I know someone who really needs a replacement light for a broken one.

Below is a photo of an original Kenbak-1's light, which shows the word "Japan" but I could never make out the other letters. I actually took tons of these pictures, trying to see the name of the maker. Your lights are definitely the same as the original! Great find!
- Thomas.
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The word opposite JAPAN on my lights is RODAN. As you might image, an online search of RODAN and JAPAN yields tons of completely different images :). But there is an image of a similar light on the Surplus Sales of Nebraska website for a RODAN neon bulb. A bit different than mine, but I wonder whether a 5V incandescent T-1 bulb could be substituted for the neon? I was able to pick up enough of mine at Axman in St. Paul to populate my replica panel plus one more when I get around to building it, with a few spares.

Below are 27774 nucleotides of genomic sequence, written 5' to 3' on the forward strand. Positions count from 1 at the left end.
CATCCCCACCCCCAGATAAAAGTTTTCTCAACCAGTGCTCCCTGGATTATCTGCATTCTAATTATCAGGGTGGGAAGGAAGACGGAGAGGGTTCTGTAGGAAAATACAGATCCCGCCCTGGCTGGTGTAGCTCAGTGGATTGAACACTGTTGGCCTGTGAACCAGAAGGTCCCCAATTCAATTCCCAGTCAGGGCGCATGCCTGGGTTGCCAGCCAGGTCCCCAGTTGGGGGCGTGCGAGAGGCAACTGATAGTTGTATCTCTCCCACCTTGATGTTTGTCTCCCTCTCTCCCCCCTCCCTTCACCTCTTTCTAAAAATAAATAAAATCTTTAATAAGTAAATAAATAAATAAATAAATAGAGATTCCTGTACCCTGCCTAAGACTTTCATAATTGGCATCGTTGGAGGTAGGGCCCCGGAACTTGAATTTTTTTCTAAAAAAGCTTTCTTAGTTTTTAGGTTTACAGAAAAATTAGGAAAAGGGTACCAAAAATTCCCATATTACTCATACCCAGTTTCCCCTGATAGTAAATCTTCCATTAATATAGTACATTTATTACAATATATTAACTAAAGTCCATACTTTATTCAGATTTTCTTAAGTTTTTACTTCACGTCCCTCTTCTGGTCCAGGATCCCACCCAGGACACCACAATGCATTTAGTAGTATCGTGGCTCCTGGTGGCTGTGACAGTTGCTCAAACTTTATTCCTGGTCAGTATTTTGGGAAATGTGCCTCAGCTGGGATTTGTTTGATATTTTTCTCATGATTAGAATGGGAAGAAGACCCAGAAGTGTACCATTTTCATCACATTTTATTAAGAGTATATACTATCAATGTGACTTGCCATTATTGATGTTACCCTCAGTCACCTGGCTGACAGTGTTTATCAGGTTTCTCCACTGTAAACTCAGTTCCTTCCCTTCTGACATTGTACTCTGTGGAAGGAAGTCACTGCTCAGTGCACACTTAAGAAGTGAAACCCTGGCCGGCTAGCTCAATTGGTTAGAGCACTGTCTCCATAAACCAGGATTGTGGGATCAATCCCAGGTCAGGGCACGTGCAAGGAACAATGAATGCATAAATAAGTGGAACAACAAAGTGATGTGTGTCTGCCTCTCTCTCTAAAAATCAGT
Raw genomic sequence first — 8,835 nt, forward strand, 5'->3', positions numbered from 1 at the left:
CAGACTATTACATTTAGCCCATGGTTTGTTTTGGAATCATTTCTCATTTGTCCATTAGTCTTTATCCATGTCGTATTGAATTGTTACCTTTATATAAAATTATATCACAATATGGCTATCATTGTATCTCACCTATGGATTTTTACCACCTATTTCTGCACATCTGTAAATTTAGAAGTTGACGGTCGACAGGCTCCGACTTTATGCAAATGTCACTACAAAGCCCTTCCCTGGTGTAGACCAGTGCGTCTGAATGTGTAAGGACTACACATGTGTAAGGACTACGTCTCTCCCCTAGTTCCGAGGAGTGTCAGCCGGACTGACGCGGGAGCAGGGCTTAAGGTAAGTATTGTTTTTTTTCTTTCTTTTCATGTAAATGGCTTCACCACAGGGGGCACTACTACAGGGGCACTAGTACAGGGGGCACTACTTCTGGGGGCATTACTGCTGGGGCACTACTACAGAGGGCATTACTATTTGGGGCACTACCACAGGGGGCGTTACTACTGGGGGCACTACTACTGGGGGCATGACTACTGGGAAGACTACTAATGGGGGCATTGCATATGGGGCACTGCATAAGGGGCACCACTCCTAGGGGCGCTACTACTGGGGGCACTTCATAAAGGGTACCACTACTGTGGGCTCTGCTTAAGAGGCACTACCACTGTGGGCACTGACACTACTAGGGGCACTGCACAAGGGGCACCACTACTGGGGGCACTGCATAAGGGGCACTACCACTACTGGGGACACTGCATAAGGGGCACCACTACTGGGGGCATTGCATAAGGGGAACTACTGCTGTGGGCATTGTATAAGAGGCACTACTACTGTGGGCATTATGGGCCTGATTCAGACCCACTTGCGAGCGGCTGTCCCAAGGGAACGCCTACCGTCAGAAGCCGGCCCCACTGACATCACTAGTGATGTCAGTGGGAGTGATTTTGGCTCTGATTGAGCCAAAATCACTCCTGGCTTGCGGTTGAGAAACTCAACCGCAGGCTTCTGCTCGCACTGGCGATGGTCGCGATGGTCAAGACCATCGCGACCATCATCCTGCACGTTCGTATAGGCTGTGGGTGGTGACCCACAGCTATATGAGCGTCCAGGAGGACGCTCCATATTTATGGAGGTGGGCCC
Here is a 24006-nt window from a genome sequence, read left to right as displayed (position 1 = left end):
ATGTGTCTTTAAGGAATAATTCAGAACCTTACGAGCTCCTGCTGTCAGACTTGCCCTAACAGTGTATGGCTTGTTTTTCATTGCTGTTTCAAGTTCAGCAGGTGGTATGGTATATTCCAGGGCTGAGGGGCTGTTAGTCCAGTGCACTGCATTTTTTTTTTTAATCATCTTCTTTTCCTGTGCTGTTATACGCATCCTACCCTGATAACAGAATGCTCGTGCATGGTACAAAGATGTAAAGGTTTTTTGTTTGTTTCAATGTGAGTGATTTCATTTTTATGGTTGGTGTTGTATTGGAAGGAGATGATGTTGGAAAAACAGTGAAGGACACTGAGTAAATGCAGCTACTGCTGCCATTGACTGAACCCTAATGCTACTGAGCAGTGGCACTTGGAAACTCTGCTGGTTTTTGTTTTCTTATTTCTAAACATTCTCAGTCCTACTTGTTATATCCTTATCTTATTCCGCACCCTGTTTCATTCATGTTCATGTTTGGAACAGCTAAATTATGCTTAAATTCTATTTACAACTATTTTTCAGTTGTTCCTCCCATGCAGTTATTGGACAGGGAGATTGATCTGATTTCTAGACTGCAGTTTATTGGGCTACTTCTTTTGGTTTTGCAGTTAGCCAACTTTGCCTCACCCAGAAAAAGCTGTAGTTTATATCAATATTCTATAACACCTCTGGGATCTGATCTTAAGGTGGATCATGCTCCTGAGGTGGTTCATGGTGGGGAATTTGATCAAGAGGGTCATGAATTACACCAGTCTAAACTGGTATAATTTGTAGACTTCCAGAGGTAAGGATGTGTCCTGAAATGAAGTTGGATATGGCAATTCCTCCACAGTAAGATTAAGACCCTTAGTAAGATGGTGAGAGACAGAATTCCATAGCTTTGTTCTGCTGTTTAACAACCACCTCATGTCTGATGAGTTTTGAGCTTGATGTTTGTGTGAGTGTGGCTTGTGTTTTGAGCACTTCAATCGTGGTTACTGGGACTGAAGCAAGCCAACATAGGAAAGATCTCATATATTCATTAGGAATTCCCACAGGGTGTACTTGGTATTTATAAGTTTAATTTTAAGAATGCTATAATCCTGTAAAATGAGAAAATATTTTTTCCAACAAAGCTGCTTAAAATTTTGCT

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Bummer. None left. I had previously looked all over Axman St Paul several months ago, even searched in other bins and behind bins, hoping one or two was mis-sorted or fell out. Today I checked Axman in Fridley, and Axman in St. Louis park, the two other locations. All stores had a similar selection of old lamps, but nothing like these. Bummer. Now that I know the maker is "RODAN" I can read it on my samples, but I had never heard of Rodan until today.

Good find! I'm a bit jealous, but good find!

- tj.